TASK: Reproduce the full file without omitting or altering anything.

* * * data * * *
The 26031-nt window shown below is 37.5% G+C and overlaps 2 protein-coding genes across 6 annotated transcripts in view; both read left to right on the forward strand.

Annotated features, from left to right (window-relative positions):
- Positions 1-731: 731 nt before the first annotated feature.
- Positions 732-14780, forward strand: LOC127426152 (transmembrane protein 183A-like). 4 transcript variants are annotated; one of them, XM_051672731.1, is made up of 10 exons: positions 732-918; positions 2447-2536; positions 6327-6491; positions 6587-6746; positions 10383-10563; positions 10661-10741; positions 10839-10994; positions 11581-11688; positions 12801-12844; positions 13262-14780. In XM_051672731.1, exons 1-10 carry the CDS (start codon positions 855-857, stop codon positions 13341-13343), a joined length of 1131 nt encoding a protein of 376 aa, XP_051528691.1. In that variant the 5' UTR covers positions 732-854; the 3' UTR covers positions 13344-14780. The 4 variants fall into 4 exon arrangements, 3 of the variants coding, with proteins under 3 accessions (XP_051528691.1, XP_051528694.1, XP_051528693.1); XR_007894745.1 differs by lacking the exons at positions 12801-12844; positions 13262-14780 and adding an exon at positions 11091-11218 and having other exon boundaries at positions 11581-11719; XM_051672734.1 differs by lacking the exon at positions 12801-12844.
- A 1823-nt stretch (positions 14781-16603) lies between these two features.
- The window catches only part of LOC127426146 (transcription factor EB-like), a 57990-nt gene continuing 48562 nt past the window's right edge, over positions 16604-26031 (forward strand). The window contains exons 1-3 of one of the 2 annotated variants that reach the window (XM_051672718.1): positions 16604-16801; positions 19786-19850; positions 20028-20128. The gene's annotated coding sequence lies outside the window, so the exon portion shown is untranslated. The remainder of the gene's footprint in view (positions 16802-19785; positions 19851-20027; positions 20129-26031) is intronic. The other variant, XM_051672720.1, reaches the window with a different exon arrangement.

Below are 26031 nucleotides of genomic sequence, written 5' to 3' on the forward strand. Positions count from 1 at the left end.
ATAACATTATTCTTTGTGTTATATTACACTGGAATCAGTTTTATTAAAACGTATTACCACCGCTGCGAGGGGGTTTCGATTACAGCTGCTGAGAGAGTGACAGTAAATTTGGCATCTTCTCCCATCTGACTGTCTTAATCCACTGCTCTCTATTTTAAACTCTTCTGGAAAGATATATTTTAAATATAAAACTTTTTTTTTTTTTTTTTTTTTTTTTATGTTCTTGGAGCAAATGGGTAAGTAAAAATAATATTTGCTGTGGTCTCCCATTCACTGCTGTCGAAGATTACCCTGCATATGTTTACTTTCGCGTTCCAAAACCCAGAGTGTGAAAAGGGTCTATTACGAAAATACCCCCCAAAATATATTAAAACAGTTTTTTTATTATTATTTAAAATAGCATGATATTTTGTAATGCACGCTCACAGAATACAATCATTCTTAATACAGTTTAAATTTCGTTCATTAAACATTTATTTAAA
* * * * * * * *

The 26031-nt window shown below is 37.5% G+C and overlaps 2 protein-coding genes across 6 annotated transcripts in view; both read left to right on the forward strand.

Annotated features, from left to right (window-relative positions):
- Positions 1-731: 731 nt before the first annotated feature.
- Positions 732-14780, forward strand: LOC127426152 (transmembrane protein 183A-like). 4 transcript variants are annotated; one of them, XM_051672731.1, is made up of 10 exons: positions 732-918; positions 2447-2536; positions 6327-6491; positions 6587-6746; positions 10383-10563; positions 10661-10741; positions 10839-10994; positions 11581-11688; positions 12801-12844; positions 13262-14780. In XM_051672731.1, exons 1-10 carry the CDS (start codon positions 855-857, stop codon positions 13341-13343), a joined length of 1131 nt encoding a protein of 376 aa, XP_051528691.1. In that variant the 5' UTR covers positions 732-854; the 3' UTR covers positions 13344-14780. The 4 variants fall into 4 exon arrangements, 3 of the variants coding, with proteins under 3 accessions (XP_051528691.1, XP_051528694.1, XP_051528693.1); XR_007894745.1 differs by lacking the exons at positions 12801-12844; positions 13262-14780 and adding an exon at positions 11091-11218 and having other exon boundaries at positions 11581-11719; XM_051672734.1 differs by lacking the exon at positions 12801-12844.
- A 1823-nt stretch (positions 14781-16603) lies between these two features.
- The window catches only part of LOC127426146 (transcription factor EB-like), a 57990-nt gene continuing 48562 nt past the window's right edge, over positions 16604-26031 (forward strand). The window contains exons 1-3 of one of the 2 annotated variants that reach the window (XM_051672718.1): positions 16604-16801; positions 19786-19850; positions 20028-20128. The gene's annotated coding sequence lies outside the window, so the exon portion shown is untranslated. The remainder of the gene's footprint in view (positions 16802-19785; positions 19851-20027; positions 20129-26031) is intronic. The other variant, XM_051672720.1, reaches the window with a different exon arrangement.

Below are 26031 nucleotides of genomic sequence, written 5' to 3' on the forward strand. Positions count from 1 at the left end.
ATAACATTATTCTTTGTGTTATATTACACTGGAATCAGTTTTATTAAAACGTATTACCACCGCTGCGAGGGGGTTTCGATTACAGCTGCTGAGAGAGTGACAGTAAATTTGGCATCTTCTCCCATCTGACTGTCTTAATCCACTGCTCTCTATTTTAAACTCTTCTGGAAAGATATATTTTAAATATAAAACTTTTTTTTTTTTTTTTTTTTTTTTTATGTTCTTGGAGCAAATGGGTAAGTAAAAATAATATTTGCTGTGGTCTCCCATTCACTGCTGTCGAAGATTACCCTGCATATGTTTACTTTCGCGTTCCAAAACCCAGAGTGTGAAAAGGGTCTATTACGAAAATACCCCCCAAAATATATTAAAACAGTTTTTTTATTATTATTTAAAATAGCATGATATTTTGTAATGCACGCTCACAGAATACAATCATTCTTAATACAGTTTAAATTTCGTTCATTAAACATTTATTTAAA